When Legionnaires and Parade Committee Chairman Tom Vermillion visited Rutch at 239 S. Pine St., where he lives with his daughter and son-in-law, Maria and Jeff Szczecina, Rutch said, “I was greatly surprised. Happy about it, but they really surprised the heck out of me, because I feel there are so many others who are just as worthy of this honor.”

Humbled by his selection, Rutch can’t stop talking about the town where he grew up to be an octogenarian with unceasing popularity.

“Growing up here, this was the greatest town,” he insists. “It had a lot of great people, and, for me, coming from a large relation, I was fortunate to know a lot of them. I was always a guy who liked to talk to people.”

A 1950 graduate of the former Summit Hill High School, Rutch was drafted in February 1953, and is an Army veteran of the Korean War. He initially served at Fort Meade, Maryland, underwent basic training in Kentucky, and later spent 18 months with the Infantry, 2nd Armored Division, in Germany. He remembers being on an Army ship headed there in July 1953 when the cease-fire was ordered, ending the conflict. He was honorably discharged in February 1955.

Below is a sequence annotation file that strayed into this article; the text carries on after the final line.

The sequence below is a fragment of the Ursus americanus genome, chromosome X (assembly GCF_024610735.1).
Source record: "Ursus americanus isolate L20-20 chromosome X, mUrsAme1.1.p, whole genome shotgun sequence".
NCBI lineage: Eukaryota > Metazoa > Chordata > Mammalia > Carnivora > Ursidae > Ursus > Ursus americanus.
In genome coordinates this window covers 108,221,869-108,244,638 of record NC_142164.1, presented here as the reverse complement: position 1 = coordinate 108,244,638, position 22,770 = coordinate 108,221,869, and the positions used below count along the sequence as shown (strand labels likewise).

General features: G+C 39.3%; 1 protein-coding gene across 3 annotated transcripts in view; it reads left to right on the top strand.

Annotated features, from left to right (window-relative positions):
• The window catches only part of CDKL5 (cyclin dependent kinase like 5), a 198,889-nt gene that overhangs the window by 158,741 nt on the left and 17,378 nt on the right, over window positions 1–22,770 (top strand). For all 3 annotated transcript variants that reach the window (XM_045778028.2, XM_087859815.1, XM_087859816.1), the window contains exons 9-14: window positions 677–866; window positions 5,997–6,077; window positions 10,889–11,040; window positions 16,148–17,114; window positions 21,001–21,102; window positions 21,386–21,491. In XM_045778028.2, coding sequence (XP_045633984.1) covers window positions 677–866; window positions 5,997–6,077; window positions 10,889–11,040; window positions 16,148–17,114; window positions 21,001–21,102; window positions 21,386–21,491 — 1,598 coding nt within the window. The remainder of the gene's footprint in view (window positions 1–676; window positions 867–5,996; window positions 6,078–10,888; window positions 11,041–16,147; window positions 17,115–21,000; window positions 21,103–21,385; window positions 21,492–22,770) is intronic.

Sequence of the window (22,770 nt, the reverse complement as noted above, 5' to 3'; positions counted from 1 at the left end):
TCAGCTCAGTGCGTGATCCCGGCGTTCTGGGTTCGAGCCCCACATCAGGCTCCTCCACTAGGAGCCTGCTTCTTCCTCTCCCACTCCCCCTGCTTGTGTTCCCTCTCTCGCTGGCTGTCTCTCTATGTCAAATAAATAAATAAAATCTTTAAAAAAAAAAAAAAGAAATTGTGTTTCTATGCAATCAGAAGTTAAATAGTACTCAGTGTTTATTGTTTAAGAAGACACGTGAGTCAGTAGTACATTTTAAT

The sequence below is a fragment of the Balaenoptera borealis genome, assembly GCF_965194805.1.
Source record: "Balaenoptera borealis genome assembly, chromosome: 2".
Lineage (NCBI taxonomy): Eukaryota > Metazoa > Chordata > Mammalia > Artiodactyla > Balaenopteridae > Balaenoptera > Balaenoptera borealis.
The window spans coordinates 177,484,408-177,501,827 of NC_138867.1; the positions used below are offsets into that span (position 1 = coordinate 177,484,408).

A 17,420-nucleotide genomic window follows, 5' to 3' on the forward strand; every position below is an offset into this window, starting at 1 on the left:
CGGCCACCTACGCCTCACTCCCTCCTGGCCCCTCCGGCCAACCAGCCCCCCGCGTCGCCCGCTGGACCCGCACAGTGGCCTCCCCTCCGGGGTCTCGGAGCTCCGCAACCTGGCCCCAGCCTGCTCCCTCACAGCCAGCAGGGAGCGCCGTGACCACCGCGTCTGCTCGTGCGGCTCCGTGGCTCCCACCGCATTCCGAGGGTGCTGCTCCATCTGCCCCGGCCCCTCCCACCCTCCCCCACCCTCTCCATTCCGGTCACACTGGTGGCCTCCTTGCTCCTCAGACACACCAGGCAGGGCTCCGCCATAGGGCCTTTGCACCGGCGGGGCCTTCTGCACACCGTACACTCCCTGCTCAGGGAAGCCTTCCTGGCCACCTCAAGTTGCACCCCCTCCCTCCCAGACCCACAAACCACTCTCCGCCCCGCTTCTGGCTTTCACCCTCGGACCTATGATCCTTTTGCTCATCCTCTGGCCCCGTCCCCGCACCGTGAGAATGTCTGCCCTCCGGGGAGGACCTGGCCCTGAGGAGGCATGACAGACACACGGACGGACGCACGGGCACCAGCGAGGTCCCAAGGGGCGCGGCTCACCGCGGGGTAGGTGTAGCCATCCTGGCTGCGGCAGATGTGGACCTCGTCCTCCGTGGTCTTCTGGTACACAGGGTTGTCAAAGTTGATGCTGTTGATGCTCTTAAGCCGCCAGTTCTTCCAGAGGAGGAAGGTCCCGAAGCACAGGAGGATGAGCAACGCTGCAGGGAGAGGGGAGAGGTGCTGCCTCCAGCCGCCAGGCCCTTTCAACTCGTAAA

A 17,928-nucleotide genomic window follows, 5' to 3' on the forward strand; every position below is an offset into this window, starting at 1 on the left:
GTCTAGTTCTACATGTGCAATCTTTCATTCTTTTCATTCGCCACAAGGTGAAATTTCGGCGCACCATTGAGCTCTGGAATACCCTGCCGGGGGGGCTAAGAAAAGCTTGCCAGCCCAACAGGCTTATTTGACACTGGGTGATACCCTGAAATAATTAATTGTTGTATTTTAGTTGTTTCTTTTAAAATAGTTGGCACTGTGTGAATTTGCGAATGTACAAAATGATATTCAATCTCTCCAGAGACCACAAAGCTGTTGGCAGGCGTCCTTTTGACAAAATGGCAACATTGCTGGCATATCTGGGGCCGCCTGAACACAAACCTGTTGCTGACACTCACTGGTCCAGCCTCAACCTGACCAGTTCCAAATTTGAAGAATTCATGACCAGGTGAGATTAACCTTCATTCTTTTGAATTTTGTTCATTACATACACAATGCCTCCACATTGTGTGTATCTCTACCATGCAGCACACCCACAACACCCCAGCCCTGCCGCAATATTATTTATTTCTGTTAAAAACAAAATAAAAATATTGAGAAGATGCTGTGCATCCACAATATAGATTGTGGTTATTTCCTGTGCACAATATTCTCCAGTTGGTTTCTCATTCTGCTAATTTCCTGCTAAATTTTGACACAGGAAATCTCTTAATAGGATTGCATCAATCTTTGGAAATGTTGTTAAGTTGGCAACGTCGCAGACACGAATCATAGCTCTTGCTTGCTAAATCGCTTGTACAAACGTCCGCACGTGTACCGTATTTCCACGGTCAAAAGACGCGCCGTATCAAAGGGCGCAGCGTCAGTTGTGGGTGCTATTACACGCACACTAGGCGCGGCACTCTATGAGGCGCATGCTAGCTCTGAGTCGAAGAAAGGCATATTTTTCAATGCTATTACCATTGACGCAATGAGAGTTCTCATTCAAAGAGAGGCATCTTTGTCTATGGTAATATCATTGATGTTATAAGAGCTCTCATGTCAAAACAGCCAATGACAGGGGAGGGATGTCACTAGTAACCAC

John and his wife, the former Mary Ginda, were married in 1953 before he was sent overseas. While in Korea, he received a telegram that his first child (daughter Nancy Kunzweiler of Laurys Station), was born. Due to communications not being what they are today, the telegram came eight days after he became a father.

Rutch said he “was fortunate” to have been sent to Germany at a time when “a lot of my buddies went to Korea,” explaining assignments were made alphabetically by the military, with soldiers whose names began with A to M going to Korea and those from N-Z being assigned to the European Theater.

Upon his return home, he secured a position with the former Bundy Tubing Co., Hometown, and then worked at various manufacturing companies before taking a job at Mack Trucks Inc. in Allentown, where he worked from 1964 until retiring in 1987. During that period, the Summit Hill man was a United Auto Workers union steward and became the very first clerical committeeman.